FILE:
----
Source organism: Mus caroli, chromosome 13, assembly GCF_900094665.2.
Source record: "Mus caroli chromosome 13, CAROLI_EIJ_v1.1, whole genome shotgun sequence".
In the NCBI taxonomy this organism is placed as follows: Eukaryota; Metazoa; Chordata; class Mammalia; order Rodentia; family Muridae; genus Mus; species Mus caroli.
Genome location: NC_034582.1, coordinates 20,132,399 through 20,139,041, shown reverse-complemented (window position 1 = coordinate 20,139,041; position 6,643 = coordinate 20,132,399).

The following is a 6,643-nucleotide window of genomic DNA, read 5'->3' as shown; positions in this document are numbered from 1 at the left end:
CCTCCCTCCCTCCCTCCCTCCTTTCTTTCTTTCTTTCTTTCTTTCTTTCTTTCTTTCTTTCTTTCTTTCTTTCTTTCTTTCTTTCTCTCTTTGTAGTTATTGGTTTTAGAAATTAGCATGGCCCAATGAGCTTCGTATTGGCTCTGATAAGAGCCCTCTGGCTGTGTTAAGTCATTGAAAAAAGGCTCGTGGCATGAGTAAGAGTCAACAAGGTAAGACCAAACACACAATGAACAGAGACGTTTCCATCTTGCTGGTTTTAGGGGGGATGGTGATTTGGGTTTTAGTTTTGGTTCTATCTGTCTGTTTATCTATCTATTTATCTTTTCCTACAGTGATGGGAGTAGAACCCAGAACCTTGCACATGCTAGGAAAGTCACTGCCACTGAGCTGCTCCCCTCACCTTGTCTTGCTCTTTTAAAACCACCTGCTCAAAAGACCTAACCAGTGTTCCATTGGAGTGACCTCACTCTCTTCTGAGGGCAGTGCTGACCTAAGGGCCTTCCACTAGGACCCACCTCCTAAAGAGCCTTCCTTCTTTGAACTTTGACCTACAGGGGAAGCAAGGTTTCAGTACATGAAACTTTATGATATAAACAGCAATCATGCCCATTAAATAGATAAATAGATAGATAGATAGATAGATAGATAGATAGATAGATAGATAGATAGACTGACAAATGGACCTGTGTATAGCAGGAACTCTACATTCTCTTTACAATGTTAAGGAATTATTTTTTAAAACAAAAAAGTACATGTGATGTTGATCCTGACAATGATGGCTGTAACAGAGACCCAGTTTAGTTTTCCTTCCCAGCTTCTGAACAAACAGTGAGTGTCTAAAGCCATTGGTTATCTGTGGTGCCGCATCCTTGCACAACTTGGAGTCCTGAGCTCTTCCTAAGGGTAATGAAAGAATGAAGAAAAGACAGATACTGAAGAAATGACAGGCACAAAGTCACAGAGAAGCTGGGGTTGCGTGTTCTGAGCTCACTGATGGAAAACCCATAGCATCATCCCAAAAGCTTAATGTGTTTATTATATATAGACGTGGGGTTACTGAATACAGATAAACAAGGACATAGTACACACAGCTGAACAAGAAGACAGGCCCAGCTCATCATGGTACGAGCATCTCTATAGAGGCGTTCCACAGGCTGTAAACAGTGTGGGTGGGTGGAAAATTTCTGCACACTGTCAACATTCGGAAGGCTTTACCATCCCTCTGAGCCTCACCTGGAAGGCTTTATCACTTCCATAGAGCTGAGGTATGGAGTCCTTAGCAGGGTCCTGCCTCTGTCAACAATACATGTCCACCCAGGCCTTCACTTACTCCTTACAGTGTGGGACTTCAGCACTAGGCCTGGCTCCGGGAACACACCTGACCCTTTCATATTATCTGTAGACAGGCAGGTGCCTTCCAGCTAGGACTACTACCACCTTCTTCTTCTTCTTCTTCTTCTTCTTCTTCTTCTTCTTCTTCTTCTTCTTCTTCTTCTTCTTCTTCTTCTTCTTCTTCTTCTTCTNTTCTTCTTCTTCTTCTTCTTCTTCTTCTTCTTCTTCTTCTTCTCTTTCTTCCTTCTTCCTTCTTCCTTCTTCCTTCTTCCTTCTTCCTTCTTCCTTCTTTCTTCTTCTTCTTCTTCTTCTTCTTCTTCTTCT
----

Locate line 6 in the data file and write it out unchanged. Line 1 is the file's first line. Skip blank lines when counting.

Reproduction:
CCTCCCTCCCTCCCTCCCTCCTTTCTTTCTTTCTTTCTTTCTTTCTTTCTTTCTTTCTTTCTTTCTTTCTTTCTTTCTTTCTTTCTCTCTTTGTAGTTATTGGTTTTAGAAATTAGCATGGCCCAATGAGCTTCGTATTGGCTCTGATAAGAGCCCTCTGGCTGTGTTAAGTCATTGAAAAAAGGCTCGTGGCATGAGTAAGAGTCAACAAGGTAAGACCAAACACACAATGAACAGAGACGTTTCCATCTTGCTGGTTTTAGGGGGGATGGTGATTTGGGTTTTAGTTTTGGTTCTATCTGTCTGTTTATCTATCTATTTATCTTTTCCTACAGTGATGGGAGTAGAACCCAGAACCTTGCACATGCTAGGAAAGTCACTGCCACTGAGCTGCTCCCCTCACCTTGTCTTGCTCTTTTAAAACCACCTGCTCAAAAGACCTAACCAGTGTTCCATTGGAGTGACCTCACTCTCTTCTGAGGGCAGTGCTGACCTAAGGGCCTTCCACTAGGACCCACCTCCTAAAGAGCCTTCCTTCTTTGAACTTTGACCTACAGGGGAAGCAAGGTTTCAGTACATGAAACTTTATGATATAAACAGCAATCATGCCCATTAAATAGATAAATAGATAGATAGATAGATAGATAGATAGATAGATAGATAGATAGATAGACTGACAAATGGACCTGTGTATAGCAGGAACTCTACATTCTCTTTACAATGTTAAGGAATTATTTTTTAAAACAAAAAAGTACATGTGATGTTGATCCTGACAATGATGGCTGTAACAGAGACCCAGTTTAGTTTTCCTTCCCAGCTTCTGAACAAACAGTGAGTGTCTAAAGCCATTGGTTATCTGTGGTGCCGCATCCTTGCACAACTTGGAGTCCTGAGCTCTTCCTAAGGGTAATGAAAGAATGAAGAAAAGACAGATACTGAAGAAATGACAGGCACAAAGTCACAGAGAAGCTGGGGTTGCGTGTTCTGAGCTCACTGATGGAAAACCCATAGCATCATCCCAAAAGCTTAATGTGTTTATTATATATAGACGTGGGGTTACTGAATACAGATAAACAAGGACATAGTACACACAGCTGAACAAGAAGACAGGCCCAGCTCATCATGGTACGAGCATCTCTATAGAGGCGTTCCACAGGCTGTAAACAGTGTGGGTGGGTGGAAAATTTCTGCACACTGTCAACATTCGGAAGGCTTTACCATCCCTCTGAGCCTCACCTGGAAGGCTTTATCACTTCCATAGAGCTGAGGTATGGAGTCCTTAGCAGGGTCCTGCCTCTGTCAACAATACATGTCCACCCAGGCCTTCACTTACTCCTTACAGTGTGGGACTTCAGCACTAGGCCTGGCTCCGGGAACACACCTGACCCTTTCATATTATCTGTAGACAGGCAGGTGCCTTCCAGCTAGGACTACTACCACCTTCTTCTTCTTCTTCTTCTTCTTCTTCTTCTTCTTCTTCTTCTTCTTCTTCTTCTTCTTCTTCTTCTTCTTCTTCTTCTTCTTCTNTTCTTCTTCTTCTTCTTCTTCTTCTTCTTCTTCTTCTTCTTCTCTTTCTTCCTTCTTCCTTCTTCCTTCTTCCTTCTTCCTTCTTCCTTCTTCCTTCTTTCTTCTTCTTCTTCTTCTTCTTCTTCTTCTTCT